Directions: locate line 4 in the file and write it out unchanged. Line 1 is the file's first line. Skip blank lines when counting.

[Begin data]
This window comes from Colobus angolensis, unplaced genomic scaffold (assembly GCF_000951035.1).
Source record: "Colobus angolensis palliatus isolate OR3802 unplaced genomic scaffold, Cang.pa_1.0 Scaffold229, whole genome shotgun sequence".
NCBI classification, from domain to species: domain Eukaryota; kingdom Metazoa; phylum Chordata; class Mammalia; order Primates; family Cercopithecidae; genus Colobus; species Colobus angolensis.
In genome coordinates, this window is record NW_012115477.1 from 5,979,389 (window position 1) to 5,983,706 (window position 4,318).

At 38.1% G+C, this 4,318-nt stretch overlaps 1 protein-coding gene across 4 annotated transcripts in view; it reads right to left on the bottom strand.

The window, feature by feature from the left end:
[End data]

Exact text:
In genome coordinates, this window is record NW_012115477.1 from 5,979,389 (window position 1) to 5,983,706 (window position 4,318).